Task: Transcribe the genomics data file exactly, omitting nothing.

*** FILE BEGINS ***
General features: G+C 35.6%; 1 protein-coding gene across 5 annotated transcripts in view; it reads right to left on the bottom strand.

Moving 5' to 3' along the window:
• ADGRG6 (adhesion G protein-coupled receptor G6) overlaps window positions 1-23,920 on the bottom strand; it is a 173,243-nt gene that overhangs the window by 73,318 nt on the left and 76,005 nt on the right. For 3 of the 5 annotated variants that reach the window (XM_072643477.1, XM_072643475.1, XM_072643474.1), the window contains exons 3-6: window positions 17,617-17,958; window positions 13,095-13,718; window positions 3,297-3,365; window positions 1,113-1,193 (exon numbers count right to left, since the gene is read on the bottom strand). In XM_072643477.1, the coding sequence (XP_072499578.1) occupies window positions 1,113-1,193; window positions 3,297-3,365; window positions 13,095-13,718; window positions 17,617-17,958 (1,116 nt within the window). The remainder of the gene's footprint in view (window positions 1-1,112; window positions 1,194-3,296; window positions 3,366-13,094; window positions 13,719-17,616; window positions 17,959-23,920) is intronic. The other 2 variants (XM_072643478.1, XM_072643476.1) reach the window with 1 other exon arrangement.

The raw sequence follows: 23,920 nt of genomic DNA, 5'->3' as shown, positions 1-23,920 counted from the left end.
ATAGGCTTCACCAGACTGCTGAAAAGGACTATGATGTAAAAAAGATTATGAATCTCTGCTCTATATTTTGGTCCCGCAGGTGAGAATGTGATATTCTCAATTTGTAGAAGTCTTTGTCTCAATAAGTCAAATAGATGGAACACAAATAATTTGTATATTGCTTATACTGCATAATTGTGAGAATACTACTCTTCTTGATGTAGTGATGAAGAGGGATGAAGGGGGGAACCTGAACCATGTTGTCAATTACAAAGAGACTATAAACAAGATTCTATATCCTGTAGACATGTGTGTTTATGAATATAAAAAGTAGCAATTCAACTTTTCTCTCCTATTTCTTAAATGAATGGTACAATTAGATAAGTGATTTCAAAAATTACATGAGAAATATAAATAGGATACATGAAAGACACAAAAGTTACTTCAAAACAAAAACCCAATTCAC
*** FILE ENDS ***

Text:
General features: G+C 35.6%; 1 protein-coding gene across 5 annotated transcripts in view; it reads right to left on the bottom strand.

Moving 5' to 3' along the window:
• ADGRG6 (adhesion G protein-coupled receptor G6) overlaps window positions 1-23,920 on the bottom strand; it is a 173,243-nt gene that overhangs the window by 73,318 nt on the left and 76,005 nt on the right. For 3 of the 5 annotated variants that reach the window (XM_072643477.1, XM_072643475.1, XM_072643474.1), the window contains exons 3-6: window positions 17,617-17,958; window positions 13,095-13,718; window positions 3,297-3,365; window positions 1,113-1,193 (exon numbers count right to left, since the gene is read on the bottom strand). In XM_072643477.1, the coding sequence (XP_072499578.1) occupies window positions 1,113-1,193; window positions 3,297-3,365; window positions 13,095-13,718; window positions 17,617-17,958 (1,116 nt within the window). The remainder of the gene's footprint in view (window positions 1-1,112; window positions 1,194-3,296; window positions 3,366-13,094; window positions 13,719-17,616; window positions 17,959-23,920) is intronic. The other 2 variants (XM_072643478.1, XM_072643476.1) reach the window with 1 other exon arrangement.

The raw sequence follows: 23,920 nt of genomic DNA, 5'->3' as shown, positions 1-23,920 counted from the left end.
ATAGGCTTCACCAGACTGCTGAAAAGGACTATGATGTAAAAAAGATTATGAATCTCTGCTCTATATTTTGGTCCCGCAGGTGAGAATGTGATATTCTCAATTTGTAGAAGTCTTTGTCTCAATAAGTCAAATAGATGGAACACAAATAATTTGTATATTGCTTATACTGCATAATTGTGAGAATACTACTCTTCTTGATGTAGTGATGAAGAGGGATGAAGGGGGGAACCTGAACCATGTTGTCAATTACAAAGAGACTATAAACAAGATTCTATATCCTGTAGACATGTGTGTTTATGAATATAAAAAGTAGCAATTCAACTTTTCTCTCCTATTTCTTAAATGAATGGTACAATTAGATAAGTGATTTCAAAAATTACATGAGAAATATAAATAGGATACATGAAAGACACAAAAGTTACTTCAAAACAAAAACCCAATTCAC